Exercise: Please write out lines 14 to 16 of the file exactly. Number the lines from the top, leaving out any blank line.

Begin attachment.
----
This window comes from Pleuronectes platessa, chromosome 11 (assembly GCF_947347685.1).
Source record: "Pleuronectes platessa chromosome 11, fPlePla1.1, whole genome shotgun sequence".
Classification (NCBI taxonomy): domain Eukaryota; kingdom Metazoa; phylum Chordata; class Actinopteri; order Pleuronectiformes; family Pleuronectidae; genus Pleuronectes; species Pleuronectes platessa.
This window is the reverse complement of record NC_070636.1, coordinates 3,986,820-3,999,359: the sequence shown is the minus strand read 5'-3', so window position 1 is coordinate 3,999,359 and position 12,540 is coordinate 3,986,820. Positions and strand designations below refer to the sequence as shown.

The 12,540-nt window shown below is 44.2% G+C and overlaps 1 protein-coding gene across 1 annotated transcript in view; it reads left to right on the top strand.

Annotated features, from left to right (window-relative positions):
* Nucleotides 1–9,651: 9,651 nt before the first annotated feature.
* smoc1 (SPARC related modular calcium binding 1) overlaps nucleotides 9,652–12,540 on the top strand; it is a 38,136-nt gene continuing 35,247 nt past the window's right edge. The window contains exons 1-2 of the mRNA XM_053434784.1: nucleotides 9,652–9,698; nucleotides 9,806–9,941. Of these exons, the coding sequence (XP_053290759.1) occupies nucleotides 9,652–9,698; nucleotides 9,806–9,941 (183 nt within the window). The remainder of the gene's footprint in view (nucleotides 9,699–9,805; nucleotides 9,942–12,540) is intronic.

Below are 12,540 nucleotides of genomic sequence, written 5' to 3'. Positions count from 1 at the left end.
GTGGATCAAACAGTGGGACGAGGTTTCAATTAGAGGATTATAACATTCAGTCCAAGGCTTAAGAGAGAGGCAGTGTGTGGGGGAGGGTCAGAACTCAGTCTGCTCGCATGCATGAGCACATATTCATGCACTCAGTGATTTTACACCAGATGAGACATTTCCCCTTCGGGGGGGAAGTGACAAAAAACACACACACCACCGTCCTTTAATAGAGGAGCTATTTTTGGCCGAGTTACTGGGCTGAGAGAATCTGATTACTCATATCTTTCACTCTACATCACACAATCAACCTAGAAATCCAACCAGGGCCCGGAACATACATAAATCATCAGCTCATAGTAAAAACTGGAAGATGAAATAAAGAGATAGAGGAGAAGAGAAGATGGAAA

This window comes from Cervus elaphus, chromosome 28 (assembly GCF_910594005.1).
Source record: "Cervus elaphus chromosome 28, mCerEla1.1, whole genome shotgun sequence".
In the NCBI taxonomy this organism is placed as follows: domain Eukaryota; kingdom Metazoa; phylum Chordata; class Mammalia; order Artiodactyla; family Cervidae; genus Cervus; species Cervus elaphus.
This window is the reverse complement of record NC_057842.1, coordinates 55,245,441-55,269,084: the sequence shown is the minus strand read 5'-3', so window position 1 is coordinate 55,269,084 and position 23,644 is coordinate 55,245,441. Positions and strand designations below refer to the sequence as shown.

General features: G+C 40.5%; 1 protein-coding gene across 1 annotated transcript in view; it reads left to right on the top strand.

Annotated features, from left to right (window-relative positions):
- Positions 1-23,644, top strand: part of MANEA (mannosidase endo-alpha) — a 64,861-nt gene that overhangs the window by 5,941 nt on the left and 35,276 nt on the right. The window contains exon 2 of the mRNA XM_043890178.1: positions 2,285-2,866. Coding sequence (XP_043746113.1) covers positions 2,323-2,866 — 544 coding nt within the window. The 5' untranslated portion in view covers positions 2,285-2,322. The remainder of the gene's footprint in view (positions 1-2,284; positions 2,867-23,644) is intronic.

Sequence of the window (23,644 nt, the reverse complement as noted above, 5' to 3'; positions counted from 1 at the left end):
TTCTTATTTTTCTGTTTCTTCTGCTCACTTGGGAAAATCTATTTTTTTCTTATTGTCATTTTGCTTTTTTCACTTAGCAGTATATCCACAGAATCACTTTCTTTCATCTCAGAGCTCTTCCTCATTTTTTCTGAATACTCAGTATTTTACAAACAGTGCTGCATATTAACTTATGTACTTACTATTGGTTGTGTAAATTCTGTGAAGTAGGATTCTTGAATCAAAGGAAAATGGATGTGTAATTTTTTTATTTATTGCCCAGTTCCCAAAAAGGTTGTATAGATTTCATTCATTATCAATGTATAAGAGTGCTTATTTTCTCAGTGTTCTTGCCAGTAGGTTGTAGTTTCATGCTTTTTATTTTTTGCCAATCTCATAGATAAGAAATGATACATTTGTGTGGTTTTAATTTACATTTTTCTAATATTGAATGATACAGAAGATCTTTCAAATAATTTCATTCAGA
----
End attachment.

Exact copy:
This window is the reverse complement of record NC_057842.1, coordinates 55,245,441-55,269,084: the sequence shown is the minus strand read 5'-3', so window position 1 is coordinate 55,269,084 and position 23,644 is coordinate 55,245,441. Positions and strand designations below refer to the sequence as shown.

General features: G+C 40.5%; 1 protein-coding gene across 1 annotated transcript in view; it reads left to right on the top strand.

Annotated features, from left to right (window-relative positions):